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UN Says Pyongyang Needs Humanitarian Aid


U.N. relief coordinator Jan Egeland expressed concern Friday that North Korea may be premature in deciding not to accept shipments of humanitarian aid after the end of this year. "Our whole purpose is to help people in need. We're very concerned because we think it is too soon and too abrupt," he said.

Mr. Egeland's comment came two days after North Korea's Deputy Foreign Minister Choe Su Hon informed Secretary General Kofi Annan that his country no longer wants international humanitarian aid. He said a good harvest had led to larger food supplies.

Mr. Egeland said Friday he hopes to persuade North Korean officials to change their minds. He said the U.N.-run World Food Program has helped the Pyongyang government make big progress in battling malnutrition providing food to 6.5 million of the country's 23 million residents. Even so, Mr. Egeland noted poor nutrition remains a severe problem, especially among North Korean children.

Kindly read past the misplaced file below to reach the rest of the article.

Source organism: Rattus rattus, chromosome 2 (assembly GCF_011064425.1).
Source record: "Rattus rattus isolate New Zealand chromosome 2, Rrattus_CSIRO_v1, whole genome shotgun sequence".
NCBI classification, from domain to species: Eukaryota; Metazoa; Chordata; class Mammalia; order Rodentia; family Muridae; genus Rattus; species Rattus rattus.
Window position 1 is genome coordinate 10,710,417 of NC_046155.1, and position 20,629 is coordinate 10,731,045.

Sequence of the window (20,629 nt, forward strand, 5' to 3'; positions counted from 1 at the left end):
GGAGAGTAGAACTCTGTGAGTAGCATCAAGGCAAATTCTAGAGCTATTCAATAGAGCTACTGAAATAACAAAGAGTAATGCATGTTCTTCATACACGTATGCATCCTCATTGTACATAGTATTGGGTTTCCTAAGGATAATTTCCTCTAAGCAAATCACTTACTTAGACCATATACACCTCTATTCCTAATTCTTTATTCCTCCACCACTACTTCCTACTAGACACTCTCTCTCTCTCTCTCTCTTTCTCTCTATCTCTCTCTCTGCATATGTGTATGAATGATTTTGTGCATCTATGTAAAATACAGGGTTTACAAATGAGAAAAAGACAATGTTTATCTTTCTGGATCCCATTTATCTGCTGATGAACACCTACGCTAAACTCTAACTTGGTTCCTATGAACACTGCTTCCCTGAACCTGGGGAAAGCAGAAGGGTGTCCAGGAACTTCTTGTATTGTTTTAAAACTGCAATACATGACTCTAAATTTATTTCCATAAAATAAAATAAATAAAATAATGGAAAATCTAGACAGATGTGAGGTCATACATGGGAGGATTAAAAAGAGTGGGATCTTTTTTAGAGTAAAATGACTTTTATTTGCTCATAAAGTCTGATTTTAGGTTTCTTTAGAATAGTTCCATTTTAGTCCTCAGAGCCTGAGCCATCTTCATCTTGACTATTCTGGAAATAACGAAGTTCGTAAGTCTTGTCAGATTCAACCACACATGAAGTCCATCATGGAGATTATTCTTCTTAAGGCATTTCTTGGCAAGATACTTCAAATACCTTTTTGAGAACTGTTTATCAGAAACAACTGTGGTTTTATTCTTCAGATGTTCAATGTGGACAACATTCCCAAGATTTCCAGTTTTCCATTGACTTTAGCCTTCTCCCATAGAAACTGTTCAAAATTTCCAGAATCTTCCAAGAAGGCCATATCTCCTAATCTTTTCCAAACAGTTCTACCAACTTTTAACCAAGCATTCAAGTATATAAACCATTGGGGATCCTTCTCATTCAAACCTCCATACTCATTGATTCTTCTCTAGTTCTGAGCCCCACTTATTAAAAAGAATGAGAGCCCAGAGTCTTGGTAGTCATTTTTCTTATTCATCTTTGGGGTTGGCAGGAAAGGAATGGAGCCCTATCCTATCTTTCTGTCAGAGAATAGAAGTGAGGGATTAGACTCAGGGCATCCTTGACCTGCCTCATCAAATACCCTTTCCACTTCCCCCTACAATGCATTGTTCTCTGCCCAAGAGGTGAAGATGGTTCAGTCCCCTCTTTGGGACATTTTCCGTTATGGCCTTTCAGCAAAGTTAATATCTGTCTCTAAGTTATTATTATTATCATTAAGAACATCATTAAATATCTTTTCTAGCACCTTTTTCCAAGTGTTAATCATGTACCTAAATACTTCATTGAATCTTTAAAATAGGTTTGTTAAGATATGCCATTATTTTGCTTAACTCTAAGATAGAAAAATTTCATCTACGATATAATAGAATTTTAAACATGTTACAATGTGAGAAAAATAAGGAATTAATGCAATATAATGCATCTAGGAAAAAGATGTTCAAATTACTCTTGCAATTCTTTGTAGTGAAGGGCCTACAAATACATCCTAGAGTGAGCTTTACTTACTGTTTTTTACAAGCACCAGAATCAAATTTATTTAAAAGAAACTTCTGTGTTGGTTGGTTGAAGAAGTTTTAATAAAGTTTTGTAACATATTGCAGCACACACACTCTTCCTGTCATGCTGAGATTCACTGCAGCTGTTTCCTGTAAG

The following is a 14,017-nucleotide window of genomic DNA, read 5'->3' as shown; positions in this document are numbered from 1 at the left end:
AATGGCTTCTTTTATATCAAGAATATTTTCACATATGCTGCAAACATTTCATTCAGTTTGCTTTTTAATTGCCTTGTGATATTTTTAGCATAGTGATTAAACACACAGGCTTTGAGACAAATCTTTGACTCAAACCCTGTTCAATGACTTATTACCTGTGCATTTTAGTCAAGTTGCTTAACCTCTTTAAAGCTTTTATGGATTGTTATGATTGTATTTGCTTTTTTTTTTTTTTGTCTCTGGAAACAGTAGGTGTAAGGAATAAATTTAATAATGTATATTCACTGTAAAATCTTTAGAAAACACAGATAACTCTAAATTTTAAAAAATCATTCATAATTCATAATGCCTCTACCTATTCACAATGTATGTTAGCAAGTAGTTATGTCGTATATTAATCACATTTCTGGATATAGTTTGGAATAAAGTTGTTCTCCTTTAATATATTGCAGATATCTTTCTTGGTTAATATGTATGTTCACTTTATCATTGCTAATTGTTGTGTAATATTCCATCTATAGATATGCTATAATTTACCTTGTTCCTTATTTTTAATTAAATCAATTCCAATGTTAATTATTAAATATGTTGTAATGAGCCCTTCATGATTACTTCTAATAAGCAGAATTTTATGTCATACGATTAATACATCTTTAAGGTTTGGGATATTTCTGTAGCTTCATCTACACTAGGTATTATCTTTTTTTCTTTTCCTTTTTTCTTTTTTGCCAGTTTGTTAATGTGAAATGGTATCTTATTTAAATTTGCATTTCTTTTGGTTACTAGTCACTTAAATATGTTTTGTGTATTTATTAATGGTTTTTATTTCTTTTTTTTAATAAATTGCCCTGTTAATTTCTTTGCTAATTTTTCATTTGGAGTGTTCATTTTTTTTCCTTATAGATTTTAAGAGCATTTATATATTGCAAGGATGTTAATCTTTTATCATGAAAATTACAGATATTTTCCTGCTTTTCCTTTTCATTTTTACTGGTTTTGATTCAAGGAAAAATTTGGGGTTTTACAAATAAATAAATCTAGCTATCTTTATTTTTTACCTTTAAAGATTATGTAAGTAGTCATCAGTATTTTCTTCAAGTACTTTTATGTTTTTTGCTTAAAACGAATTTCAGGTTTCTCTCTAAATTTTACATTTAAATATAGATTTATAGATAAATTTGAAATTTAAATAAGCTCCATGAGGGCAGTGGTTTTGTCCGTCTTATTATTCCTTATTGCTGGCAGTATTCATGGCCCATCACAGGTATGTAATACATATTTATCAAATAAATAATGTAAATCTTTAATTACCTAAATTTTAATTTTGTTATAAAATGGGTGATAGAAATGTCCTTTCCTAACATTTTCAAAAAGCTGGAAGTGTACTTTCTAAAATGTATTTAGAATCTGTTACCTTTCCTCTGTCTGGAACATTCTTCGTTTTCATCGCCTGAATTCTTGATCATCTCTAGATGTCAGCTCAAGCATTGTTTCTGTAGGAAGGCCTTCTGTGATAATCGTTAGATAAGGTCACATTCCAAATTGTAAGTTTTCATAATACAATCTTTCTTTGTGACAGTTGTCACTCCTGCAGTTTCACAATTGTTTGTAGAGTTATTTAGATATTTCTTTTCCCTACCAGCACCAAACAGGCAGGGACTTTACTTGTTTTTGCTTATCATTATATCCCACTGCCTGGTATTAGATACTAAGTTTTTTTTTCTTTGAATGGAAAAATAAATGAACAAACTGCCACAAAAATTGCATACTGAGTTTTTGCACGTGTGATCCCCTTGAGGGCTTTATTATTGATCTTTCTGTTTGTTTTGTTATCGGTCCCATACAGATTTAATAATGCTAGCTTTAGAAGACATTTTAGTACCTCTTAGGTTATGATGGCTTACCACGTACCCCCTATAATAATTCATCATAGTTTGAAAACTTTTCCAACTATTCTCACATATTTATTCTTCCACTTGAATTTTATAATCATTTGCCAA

"Forty-percent of the children are stunted, lower height for the age for what is normal, and 20 percent are still underweight. And I think the reason we made such a big progress is not only that the government has made progress in terms of protection of food in North Korea, which we welcome and congratulate the government on, but also that we've had a very successful, very effective humanitarian program," he said.

Mr. Egeland said his heart goes out to North Korean children and said he was asking other governments to join in the appeal to Pyongyang to let aid agencies continue to help.

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